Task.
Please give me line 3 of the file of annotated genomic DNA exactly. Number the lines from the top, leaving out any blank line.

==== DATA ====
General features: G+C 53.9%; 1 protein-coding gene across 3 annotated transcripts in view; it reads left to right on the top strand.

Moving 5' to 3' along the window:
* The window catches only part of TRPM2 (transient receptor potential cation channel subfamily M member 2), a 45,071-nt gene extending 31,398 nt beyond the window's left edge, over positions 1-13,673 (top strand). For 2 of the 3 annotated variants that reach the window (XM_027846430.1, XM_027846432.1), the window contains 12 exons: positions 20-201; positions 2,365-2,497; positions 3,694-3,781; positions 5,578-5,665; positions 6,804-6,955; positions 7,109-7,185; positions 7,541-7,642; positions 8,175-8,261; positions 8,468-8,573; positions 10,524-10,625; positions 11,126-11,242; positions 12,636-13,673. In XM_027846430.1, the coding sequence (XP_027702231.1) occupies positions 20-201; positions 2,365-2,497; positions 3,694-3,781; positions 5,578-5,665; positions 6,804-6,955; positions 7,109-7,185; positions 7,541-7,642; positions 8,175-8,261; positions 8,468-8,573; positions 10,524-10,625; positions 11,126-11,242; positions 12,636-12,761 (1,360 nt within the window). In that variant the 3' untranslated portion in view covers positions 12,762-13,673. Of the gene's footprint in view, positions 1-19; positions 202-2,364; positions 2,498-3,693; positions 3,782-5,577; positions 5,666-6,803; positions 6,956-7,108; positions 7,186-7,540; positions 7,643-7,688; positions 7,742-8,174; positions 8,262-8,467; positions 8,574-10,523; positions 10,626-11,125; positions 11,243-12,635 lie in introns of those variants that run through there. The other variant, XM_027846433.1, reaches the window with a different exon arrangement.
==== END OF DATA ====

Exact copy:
* The window catches only part of TRPM2 (transient receptor potential cation channel subfamily M member 2), a 45,071-nt gene extending 31,398 nt beyond the window's left edge, over positions 1-13,673 (top strand). For 2 of the 3 annotated variants that reach the window (XM_027846430.1, XM_027846432.1), the window contains 12 exons: positions 20-201; positions 2,365-2,497; positions 3,694-3,781; positions 5,578-5,665; positions 6,804-6,955; positions 7,109-7,185; positions 7,541-7,642; positions 8,175-8,261; positions 8,468-8,573; positions 10,524-10,625; positions 11,126-11,242; positions 12,636-13,673. In XM_027846430.1, the coding sequence (XP_027702231.1) occupies positions 20-201; positions 2,365-2,497; positions 3,694-3,781; positions 5,578-5,665; positions 6,804-6,955; positions 7,109-7,185; positions 7,541-7,642; positions 8,175-8,261; positions 8,468-8,573; positions 10,524-10,625; positions 11,126-11,242; positions 12,636-12,761 (1,360 nt within the window). In that variant the 3' untranslated portion in view covers positions 12,762-13,673. Of the gene's footprint in view, positions 1-19; positions 202-2,364; positions 2,498-3,693; positions 3,782-5,577; positions 5,666-6,803; positions 6,956-7,108; positions 7,186-7,540; positions 7,643-7,688; positions 7,742-8,174; positions 8,262-8,467; positions 8,574-10,523; positions 10,626-11,125; positions 11,243-12,635 lie in introns of those variants that run through there. The other variant, XM_027846433.1, reaches the window with a different exon arrangement.